Celebrate Small Business Week by Getting Ready

It’s Small Business Week, which means it’s time to celebrate the entrepreneurs and companies that create most of the jobs in this country. Anyone who has owned or worked for a small business knows how demanding it can be, and important tasks often get put on the back burner in the face of immediate concerns.

One task you can’t afford to put off, however, is preparing your business for an emergency. Disasters can strike with little or no warning. We saw a tragic example of this just a few weeks ago as one of the worst tornado outbreaks in memory swept through the South, devastating homes and businesses throughout the region. Earlier this year, metro Atlanta businesses had to cope with snow and ice that blanketed the region for a week.

Successful businesses form the backbone of any community, and keeping companies going and people working is vital in the wake of a disaster. Unfortunately, 40 percent of businesses do not reopen following a major disaster, according to the Federal Emergency Management Agency (FEMA).”.

Small businesses are especially vulnerable to disasters, according to the Small Business Administration, because few of them have the resources or knowledge to assess disaster risks and develop comprehensive mitigation and recovery plans. That’s where we come in.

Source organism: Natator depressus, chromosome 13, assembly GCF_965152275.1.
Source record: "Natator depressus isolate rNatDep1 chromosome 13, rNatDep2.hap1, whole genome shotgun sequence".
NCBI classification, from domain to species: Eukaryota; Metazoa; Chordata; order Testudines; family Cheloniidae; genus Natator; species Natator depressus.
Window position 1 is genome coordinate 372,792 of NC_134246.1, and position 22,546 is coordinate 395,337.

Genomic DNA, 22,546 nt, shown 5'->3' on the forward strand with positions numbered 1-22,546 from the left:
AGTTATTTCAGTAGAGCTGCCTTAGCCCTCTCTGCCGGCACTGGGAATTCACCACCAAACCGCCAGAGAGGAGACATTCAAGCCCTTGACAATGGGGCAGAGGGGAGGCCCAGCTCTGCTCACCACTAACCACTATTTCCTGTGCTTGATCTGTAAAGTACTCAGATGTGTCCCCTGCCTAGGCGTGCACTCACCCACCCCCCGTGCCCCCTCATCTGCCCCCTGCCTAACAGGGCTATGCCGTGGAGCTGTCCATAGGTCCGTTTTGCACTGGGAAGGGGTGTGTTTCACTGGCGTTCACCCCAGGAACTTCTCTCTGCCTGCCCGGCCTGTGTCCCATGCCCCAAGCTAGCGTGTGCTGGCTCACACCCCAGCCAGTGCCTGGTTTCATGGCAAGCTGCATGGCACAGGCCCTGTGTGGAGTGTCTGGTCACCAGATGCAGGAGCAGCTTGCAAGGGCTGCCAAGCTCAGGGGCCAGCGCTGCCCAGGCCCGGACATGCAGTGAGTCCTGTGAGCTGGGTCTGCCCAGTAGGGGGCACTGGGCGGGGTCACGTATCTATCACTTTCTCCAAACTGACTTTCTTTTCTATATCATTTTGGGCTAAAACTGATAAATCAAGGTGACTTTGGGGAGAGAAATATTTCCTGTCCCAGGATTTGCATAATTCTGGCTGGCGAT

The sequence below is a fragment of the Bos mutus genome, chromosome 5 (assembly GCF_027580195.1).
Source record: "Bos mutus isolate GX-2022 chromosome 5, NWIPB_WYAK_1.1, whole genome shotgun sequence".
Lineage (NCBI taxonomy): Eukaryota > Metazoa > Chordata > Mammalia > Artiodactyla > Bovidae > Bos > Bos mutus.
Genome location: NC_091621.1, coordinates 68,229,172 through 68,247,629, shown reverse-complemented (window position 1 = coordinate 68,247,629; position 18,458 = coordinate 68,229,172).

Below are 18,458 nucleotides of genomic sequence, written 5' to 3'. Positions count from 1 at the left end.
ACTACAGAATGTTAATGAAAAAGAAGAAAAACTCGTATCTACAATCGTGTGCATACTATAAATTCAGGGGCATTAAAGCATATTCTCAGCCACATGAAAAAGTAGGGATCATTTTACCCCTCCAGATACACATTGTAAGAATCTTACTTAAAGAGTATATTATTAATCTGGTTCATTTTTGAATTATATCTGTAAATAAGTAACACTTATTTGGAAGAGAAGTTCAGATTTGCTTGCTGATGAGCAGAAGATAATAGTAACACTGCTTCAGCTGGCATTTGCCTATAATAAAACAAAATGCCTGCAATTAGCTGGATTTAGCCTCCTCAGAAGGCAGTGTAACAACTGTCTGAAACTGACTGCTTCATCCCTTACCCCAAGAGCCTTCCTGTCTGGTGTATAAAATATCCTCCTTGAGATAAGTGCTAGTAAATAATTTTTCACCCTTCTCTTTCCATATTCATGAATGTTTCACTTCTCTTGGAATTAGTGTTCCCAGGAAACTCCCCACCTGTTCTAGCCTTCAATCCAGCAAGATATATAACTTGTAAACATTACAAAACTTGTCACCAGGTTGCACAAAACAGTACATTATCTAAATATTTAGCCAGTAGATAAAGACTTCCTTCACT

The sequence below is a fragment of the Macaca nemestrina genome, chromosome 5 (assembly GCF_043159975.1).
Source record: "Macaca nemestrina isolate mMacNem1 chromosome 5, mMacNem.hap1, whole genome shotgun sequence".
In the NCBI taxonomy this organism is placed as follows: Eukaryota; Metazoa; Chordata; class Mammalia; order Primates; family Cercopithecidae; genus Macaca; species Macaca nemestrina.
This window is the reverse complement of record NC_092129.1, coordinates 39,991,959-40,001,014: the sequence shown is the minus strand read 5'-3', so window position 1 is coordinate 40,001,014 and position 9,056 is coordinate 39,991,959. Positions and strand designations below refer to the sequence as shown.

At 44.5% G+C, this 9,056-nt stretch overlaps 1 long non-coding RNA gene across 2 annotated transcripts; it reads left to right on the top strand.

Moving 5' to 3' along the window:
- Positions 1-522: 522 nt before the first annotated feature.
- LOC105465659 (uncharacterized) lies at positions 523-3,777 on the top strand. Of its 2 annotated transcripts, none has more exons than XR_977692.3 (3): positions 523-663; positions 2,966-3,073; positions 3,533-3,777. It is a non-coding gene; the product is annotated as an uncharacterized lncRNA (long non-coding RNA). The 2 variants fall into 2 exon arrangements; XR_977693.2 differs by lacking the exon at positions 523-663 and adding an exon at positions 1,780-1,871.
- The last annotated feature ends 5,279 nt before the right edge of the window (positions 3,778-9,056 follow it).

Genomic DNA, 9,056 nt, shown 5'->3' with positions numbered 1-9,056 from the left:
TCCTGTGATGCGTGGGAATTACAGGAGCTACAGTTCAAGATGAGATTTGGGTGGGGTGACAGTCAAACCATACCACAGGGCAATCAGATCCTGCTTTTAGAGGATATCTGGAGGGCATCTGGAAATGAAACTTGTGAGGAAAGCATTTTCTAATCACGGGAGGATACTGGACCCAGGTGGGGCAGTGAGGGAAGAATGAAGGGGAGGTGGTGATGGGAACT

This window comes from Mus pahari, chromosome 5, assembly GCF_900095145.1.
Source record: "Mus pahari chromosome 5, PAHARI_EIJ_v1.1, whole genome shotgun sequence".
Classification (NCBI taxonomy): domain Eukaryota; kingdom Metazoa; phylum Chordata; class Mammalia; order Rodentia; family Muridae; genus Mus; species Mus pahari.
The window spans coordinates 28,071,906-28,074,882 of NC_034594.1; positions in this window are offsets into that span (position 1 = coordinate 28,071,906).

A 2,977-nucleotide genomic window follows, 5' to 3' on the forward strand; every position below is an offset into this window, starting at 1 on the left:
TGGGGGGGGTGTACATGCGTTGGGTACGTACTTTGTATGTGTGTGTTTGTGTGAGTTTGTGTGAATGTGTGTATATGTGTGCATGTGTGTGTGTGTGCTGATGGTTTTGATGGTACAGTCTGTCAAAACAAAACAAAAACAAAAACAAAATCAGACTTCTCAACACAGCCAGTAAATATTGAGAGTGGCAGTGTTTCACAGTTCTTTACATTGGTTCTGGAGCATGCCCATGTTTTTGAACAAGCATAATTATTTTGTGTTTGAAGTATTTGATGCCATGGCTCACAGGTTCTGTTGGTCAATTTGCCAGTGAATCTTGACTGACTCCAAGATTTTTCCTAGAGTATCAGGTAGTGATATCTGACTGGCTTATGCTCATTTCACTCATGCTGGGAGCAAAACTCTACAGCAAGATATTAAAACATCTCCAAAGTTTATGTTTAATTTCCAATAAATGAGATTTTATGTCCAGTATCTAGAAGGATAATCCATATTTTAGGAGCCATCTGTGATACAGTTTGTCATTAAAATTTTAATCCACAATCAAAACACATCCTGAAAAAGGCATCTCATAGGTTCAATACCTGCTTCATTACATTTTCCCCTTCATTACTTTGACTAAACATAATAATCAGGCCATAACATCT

Ready Georgia provides a free Ready Your Business Guide that features a 12-step process for creating and implementing a comprehensive business continuity plan. The guide works for both small and large companies and makes the process of preparing for emergencies straightforward and simple.

The amount of preparation you do today leads directly to how quickly your company will be able to get back to business after a disaster. Think of the time and resources you have invested in your organization to make it successful, and make sure you are ready to keep it afloat during an emergency. Get your small business ready.

3 replies
  1. Dan
    Dan says:

    Hey Dylan. Thanks for this post. I own a sports training business, but I have to admit that I am not well prepared for any big disasters. This was a very timely read for me. Thanks.

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